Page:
Keeping it simple - and safe

Posted by admin at 15:52 on 13 Feb 2017

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Man examining tax documents with a magnifying glass

Two separate companies have recently lost appeals against a PAYE charge on the acquisition of employment related securities by way of loan notes.  In this case, several thousand pounds worth of tax and NICs became payable by individual directors in connection with arrangements put in place over a decade earlier. 

The case demonstrates clearly that, even with excellent tax advice, if arrangements are put in place that have a tax avoidance motive, and little or nothing in the way of commercial or business purpose, there is a high risk that a tax charge will apply.

In particular, the judge at the tribunal noted the clear difference between this type of arrangement and the general concept of employee share schemes (Lord Reed in Deutsche Bank Group Services (UK) Ltd v HMRC  (“Deutsche Bank”) [2016] STC 934): “[I]t is difficult to accept that Parliament can have intended to encourage by exemption from taxation the award of shares to employees, where the award of the shares has no purpose whatsoever other than the obtaining of the exemption itself …. The encouragement of such schemes, unlike the encouragement of employee share ownership generally, or share incentive schemes in particular, would have no rational purpose”.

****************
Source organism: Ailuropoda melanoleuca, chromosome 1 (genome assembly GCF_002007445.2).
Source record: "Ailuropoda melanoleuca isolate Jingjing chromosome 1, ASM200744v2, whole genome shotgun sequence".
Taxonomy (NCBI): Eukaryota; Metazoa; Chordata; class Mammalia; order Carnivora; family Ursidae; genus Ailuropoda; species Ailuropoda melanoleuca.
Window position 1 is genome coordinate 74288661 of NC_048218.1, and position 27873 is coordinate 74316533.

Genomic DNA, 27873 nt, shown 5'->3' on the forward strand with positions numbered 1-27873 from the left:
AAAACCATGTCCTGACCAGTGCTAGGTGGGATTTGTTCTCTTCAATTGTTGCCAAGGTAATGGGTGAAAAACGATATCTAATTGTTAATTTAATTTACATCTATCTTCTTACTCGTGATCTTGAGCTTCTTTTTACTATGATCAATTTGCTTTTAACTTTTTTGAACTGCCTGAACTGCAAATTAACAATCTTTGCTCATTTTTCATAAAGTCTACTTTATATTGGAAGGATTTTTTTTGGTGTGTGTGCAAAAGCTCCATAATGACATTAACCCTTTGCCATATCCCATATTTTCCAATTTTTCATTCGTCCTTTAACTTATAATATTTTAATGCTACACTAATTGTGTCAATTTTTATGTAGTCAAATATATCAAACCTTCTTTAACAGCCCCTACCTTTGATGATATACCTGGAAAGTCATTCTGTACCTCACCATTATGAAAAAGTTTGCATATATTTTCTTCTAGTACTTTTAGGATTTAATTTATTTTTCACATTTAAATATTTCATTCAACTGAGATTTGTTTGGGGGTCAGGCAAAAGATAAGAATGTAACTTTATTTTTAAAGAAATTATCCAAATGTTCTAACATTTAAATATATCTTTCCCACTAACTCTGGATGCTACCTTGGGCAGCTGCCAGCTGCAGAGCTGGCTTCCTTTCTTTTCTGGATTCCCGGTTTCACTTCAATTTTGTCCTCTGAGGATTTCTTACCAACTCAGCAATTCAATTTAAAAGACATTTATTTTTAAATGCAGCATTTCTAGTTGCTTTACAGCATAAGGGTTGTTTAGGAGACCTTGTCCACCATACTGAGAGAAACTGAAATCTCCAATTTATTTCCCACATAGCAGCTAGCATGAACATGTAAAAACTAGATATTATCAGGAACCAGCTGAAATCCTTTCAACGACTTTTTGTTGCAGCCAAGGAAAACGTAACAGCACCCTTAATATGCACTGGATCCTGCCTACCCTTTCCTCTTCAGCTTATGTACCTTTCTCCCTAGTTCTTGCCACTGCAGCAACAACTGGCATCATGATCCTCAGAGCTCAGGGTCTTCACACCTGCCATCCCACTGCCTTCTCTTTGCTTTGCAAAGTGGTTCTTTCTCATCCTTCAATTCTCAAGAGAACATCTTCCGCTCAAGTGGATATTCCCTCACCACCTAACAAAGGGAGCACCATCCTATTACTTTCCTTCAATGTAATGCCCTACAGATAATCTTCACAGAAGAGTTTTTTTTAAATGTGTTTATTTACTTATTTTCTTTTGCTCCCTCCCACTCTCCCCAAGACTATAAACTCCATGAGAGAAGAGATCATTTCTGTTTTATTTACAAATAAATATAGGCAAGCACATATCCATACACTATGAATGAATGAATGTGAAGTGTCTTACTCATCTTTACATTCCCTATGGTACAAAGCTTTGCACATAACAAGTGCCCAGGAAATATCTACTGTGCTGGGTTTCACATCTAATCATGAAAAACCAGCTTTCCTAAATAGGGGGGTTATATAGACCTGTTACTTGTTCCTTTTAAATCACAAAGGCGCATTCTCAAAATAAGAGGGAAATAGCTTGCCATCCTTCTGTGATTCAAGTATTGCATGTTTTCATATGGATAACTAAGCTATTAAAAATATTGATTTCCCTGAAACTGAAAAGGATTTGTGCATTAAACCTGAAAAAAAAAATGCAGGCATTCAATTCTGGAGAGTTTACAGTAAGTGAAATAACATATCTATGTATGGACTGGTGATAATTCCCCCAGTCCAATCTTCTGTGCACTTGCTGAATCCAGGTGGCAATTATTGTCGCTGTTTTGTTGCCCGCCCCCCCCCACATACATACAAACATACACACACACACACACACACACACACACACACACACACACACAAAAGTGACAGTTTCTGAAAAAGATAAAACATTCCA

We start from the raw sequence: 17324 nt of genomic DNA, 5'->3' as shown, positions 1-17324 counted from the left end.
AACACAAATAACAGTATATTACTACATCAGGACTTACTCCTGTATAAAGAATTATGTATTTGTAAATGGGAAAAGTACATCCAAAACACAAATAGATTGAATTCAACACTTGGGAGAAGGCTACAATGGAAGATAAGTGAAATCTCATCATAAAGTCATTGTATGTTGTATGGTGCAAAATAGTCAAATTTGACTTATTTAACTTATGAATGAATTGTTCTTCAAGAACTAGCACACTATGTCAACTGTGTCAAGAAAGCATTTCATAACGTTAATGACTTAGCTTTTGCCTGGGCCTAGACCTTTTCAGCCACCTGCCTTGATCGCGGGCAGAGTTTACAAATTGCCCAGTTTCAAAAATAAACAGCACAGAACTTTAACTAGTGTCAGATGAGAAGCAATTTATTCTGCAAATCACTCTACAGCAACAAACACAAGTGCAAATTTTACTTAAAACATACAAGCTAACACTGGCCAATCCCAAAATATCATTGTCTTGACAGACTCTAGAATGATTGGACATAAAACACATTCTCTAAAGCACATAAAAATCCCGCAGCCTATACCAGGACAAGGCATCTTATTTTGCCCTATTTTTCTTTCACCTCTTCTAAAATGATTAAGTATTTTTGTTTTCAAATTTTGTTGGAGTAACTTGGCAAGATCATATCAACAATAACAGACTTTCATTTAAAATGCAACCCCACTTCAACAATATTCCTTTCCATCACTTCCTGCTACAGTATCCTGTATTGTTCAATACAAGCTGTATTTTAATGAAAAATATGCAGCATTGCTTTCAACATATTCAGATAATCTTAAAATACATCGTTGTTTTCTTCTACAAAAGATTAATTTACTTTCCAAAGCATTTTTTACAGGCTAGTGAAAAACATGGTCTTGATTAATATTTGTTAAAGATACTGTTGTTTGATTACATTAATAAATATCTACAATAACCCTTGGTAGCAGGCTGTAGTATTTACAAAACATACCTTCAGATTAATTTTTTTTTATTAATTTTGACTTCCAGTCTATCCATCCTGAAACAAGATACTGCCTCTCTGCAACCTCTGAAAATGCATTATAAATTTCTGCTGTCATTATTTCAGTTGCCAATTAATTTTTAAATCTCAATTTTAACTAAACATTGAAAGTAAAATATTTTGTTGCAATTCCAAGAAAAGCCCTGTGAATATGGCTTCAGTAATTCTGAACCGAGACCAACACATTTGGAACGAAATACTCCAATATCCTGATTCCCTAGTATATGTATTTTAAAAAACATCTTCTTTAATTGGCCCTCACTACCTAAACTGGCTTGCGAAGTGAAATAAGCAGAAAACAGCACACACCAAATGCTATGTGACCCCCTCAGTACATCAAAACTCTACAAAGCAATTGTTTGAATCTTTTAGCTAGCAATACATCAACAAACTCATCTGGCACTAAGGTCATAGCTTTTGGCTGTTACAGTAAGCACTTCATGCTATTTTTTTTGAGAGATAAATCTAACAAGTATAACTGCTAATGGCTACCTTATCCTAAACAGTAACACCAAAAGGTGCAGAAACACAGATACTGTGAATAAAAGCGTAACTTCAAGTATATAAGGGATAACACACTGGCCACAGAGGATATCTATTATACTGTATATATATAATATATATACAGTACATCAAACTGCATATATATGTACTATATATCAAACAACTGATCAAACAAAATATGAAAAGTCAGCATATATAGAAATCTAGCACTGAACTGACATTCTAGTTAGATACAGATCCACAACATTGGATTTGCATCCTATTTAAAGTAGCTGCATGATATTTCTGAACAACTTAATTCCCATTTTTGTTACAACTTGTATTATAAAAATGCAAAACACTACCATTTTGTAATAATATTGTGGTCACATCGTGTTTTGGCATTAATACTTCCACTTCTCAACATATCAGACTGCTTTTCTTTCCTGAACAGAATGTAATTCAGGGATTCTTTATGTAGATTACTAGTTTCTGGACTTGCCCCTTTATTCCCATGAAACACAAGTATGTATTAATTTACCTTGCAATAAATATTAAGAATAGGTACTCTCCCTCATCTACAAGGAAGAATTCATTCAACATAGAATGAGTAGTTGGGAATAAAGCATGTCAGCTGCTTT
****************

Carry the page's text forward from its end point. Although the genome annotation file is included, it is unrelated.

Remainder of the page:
Great care should be taken whenever securities are awarded to employees or directors of companies to ensure that tax avoidance legislation does not come back to bite at a later date.  Perhaps the key message to take away from this case is that if it looks too good to be true, then it probably is. 

The case

The court heard the two appeals simultaneously (Cyclops Electronics Limited, Graceland Fixing Limited v HMRC [2016] UKFTT 487 (TC)); because the facts were very similar.  The Tribunal Judge also noted that several hundred other appeals had been designated “related cases”.  It seems likely, therefore, that a number of private companies, particularly those that are director-owned and managed, may find the outcome of interest.

In each case, a director or directors of the companies in questions received loan notes.  The loan notes were, it was argued, restricted securities for the purposes of Part 7 of Income Tax (Earnings and Pensions) Act 2003 (ITEPA).  In particular, because the loan notes contained forfeiture provisions, no income tax or NICS was payable on the receipt of the loan notes (section 425 ITEPA).  (In addition, and separately, there was no income tax or NICs on the redemption of the loan notes.)

However, HMRC argued successfully that the forfeiture provisions carried no real commercial or business purpose – they were “commercially irrelevant and designed only to secure the benefit of the tax exemption” (even though the loan notes did have some commercial effect).  The main purpose, in both cases, was to secure the income tax and NICs savings.

The loan notes did not fall into the relevant part of the tax legislation.  The loan notes were therefore subject to income tax and NICs in the same way as a cash payment would have been.

Conclusion

RM2 focuses on commercially driven share plan arrangements for employees and directors that are recognised by government and the tax authorities.  If you’d like advice on setting up a share scheme, please contact one of our advisers on 020 8949 5522 or email us at enquiries@rm2.co.uk